Joining me now is the Democratic nominee for Arizona governor, Arizona`s current Secretary of State Katie Hobbs.

Katie, thanks for being here.

This is very frightening to hear. What does it mean for these Trump-aligned lawyers to have access to this type of information?

KATIE HOBBS (D), ARIZONA GUBERNATORIAL CANDIDATE: Well, I think -- I`m glad to see these hearings play out, because every single person who conspired to undermine our democracy needs to be held accountable.


We saw these same kinds of things playing out in Arizona, where we had months and months and months of the sham audit and folks trying to get access to the voting equipment and to our ballots, and conducting just an entirely fake review.

So, I`m glad to see people being held accountable. But we`re facing much greater challenges. And all these folks running for office -- Kari Lake, my opponent for governor, is a conspiracy theorist number one. She`s centered her entire campaign around it.

These are people who want to continue these falsehoods about our elections. They want to get their hands on the opportunity to change the rules and potentially overturn results if they don`t like the outcome in 2024.


Kari Lake has been quite the character this week. Instead of worrying about who has BDE, she ought to be worried about how to govern elections correctly, instead of promoting these big lies.

I want to tell our viewers, in Detroit, I remember, in 2016, over 75,000 votes went missing in Detroit. So I know,right now, we`re saying this is all the big lie. But this kind of nefarious interference with the election process has long been a GOP tactic.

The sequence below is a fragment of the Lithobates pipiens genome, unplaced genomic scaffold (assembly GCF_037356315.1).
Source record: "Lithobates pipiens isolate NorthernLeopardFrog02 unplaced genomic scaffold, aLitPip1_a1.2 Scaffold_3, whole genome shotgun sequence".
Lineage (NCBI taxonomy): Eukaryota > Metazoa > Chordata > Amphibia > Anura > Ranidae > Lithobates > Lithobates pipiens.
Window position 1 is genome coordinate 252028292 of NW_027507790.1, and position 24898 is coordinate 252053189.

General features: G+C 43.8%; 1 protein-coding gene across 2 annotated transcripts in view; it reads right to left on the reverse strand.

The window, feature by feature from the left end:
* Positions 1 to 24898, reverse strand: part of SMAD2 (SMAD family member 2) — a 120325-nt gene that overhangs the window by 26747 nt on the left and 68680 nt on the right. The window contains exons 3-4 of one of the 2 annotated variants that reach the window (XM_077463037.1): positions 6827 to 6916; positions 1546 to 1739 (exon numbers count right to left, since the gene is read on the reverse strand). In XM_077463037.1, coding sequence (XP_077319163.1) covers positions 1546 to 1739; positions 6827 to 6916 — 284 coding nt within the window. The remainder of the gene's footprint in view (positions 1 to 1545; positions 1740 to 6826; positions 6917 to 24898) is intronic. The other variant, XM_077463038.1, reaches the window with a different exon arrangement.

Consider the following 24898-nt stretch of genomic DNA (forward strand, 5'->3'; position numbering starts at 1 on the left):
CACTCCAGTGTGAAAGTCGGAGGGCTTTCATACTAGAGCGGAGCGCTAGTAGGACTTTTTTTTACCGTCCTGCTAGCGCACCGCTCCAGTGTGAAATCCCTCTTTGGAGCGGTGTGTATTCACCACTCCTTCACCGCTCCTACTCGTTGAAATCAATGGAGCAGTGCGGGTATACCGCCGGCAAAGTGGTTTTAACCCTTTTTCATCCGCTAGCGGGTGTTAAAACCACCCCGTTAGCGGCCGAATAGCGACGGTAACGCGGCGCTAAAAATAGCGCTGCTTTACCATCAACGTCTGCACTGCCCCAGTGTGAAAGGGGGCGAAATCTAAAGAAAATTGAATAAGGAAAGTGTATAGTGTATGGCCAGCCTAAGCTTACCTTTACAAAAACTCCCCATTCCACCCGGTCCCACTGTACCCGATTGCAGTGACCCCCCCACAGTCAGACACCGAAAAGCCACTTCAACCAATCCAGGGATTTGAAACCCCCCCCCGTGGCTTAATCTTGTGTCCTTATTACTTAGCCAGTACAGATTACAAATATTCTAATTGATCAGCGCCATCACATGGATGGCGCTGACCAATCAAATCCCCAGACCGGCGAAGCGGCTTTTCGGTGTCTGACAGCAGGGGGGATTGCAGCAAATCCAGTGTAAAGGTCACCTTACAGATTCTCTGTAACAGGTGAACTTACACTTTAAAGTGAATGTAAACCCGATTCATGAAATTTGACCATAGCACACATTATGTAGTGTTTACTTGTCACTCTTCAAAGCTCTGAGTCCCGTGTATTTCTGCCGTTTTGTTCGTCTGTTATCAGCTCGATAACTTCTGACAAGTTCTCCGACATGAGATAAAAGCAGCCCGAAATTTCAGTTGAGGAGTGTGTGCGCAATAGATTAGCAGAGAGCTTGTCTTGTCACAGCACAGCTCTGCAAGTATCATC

Right there in Arizona, the -- Mark Finchem, who is running -- who was on Capitol grounds January 6, he won the GOP nomination for secretary of state; 12 out of 13 candidates in Arizona believe the big lie, 54 out of 87.


CROSS: And he`s now the sixth election denier across the country to win the Republican nomination.

This is quite a scary thing happening in Arizona. How do you plan on navigating this should you go on to be the governor of that state?

HOBBS: Well, it`s imperative that I win this race to help stop this.

I have done everything I can as secretary of state to continue to fight for the will of Arizona voters, to protect their freedom to vote and to protect the integrity of our elections. But if these folks get their hands on the levers, there`s no telling what they`re going to do.

So we have to stop them. Democracy`s on the ballot. They`re going to -- they`re coming back in 2022 better prepared than they were in 2020. And they have got their eyes on 2024.

CROSS: I`m just curious from you. This is a question I have been asking a lot of guests on my show and certainly here on THE REIDOUT.

We have seen the political tantrum turn violent in this country. We have seen people lose their lives, people willing to die for this. And so, when you have the GOP, which has essentially merged with right-wing extremists, and you have random acts of violence in the street, as evidenced by the gentleman who tried to attack the FBI office in Cincinnati on Friday -- we saw a similar incident that happened again on Monday -- and then you have people infiltrating the system.